If Supervisor Walton wanted to initiate landmarking of this handsome structure, it would have an easy path to adoption.

St. James Presbyterian Church
240 Leland Avenue
Architect: Julia Morgan

St. James Presbyterian Church, designed by Julia Morgan. (Heritage photo.)

You want a name? There aren’t many more lauded around here than Julia Morgan, so just about anything associated with this legendary and trailblazing architect is landmark-worthy.

The St. James Presbyterian Church has its roots in the first few years of Visitacion Valley’s history as a city neighborhood. Beginning with a Sunday school in 1906, the congregation formed with 69 original members in 1908 and has been a part of the cultural and spiritual life of the valley ever since. The current church building, dedicated in 1923, isn’t too far from another Presbyterian church Morgan designed on Ocean Avenue about the same time (see this post from our 2020 Excelsior month for more).

The not-great-side of St. James Presbyterian Church’s unusual stained glass window. (Heritage photo.)

Ironically, St. James’s most eye-catching feature wasn’t Morgan’s idea. The stained glass window of an individual apparently sowing a field (around palm trees?) was relocated from a church in the Sierra Nevada foothills sometime after the building’s construction…or so the story goes.

Geneva Terrace
Sunnydale, Velasco Avenues, and Schwerin Street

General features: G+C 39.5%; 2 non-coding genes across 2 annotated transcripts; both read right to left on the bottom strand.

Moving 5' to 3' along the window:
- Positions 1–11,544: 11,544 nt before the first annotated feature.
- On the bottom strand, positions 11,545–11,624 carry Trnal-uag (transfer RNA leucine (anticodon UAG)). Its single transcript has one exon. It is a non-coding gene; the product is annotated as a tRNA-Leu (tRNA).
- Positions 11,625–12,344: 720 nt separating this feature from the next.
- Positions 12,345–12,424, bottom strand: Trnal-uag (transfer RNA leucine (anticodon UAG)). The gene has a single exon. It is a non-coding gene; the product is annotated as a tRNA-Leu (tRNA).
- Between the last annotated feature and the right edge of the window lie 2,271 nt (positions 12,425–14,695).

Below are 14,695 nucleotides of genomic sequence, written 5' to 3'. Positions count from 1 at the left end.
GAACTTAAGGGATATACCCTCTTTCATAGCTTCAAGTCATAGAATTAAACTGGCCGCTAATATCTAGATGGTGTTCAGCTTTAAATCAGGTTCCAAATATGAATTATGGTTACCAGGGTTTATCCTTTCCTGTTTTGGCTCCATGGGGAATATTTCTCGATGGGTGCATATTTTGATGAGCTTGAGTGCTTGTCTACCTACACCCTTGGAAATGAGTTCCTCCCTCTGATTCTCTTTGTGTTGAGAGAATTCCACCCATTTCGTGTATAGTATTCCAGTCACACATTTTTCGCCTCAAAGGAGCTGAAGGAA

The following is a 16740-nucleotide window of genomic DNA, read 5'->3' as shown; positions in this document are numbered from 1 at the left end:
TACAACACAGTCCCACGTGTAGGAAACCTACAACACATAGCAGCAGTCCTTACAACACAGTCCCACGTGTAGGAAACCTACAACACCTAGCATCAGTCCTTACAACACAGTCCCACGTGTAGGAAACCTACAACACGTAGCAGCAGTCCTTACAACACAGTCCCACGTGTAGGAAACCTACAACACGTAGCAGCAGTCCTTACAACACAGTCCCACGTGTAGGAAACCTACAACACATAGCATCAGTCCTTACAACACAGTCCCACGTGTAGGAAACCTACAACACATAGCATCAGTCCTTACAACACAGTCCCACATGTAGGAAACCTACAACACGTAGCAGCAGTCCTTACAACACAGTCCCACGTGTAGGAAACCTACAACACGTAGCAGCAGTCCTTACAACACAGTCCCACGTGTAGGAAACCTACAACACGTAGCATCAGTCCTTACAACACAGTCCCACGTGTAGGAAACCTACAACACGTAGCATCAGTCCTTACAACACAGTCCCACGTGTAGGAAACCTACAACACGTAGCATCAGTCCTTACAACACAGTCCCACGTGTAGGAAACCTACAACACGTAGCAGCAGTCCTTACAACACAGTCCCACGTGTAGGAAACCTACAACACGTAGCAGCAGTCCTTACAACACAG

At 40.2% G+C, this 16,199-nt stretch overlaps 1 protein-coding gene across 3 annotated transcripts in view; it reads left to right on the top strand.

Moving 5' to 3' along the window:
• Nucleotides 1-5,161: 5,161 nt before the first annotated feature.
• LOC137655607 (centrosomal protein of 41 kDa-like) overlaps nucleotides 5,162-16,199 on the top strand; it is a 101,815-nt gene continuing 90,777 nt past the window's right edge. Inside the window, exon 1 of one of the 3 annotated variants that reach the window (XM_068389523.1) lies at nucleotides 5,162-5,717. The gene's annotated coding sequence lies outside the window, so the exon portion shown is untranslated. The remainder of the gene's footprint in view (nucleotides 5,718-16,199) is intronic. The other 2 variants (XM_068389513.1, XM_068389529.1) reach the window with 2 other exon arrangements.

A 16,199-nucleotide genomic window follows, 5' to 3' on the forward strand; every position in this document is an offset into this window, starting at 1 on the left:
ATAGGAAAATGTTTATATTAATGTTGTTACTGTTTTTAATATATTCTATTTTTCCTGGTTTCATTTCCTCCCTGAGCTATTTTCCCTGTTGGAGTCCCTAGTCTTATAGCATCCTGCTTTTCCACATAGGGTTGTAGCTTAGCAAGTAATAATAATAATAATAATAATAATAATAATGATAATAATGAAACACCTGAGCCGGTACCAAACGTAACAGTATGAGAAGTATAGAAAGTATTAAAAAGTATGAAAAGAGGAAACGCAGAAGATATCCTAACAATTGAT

Developer: Joseph Eichler. Architects: Claude Oakland with Kinji Imada.

Geneva Terrace townhouses, built by Joseph Eichler.(Heritage photo.)

Modern architecture is in. Well, perhaps it’s best to say it’s in again. Planners, preservationists, and a younger generation have all jumped on mid-twentieth-century-style and one of the Bay Area’s most admired builders from that time is Joseph Eichler. Don’t believe me? When we want to mention Eichler on Instagram we have a half dozen fan accounts to tag.

We can’t talk about architectural significance in the valley without mentioning the townhouses of Geneva Terrace (not to be confused with Geneva Terraces a mile or more north). Built in 1965 and 1966, these two-story residences have an East Coast feel. All this brick, the arched windows, and open-air carports—are we in Pittsburgh? Albany? Poughkeepsie?

Geneva Terrace townhouses, built by Joseph Eichler in the mid 1960s.(Heritage photo.)

Owners have private rear patios and the whole development has open community space. Geneva Terrace was originally part of a fully realized landscape design, the townhouses matched by apartment towers. (We’ll go more into Eichler, his work in the valley, and the fate of those towers later this month.)

This isn’t one potential landmark, but rather a whole possible historic district for the neighborhood. Getting a district designated is much harder than an individual landmark, especially with so many individual owners to bring onboard. But Geneva Terrace’s style and design are special and Joseph Eichler’s name carries a lot of weight these days. Just ask @EichlerNetwork or @EichlerBayArea or… well, follow your own hashtags…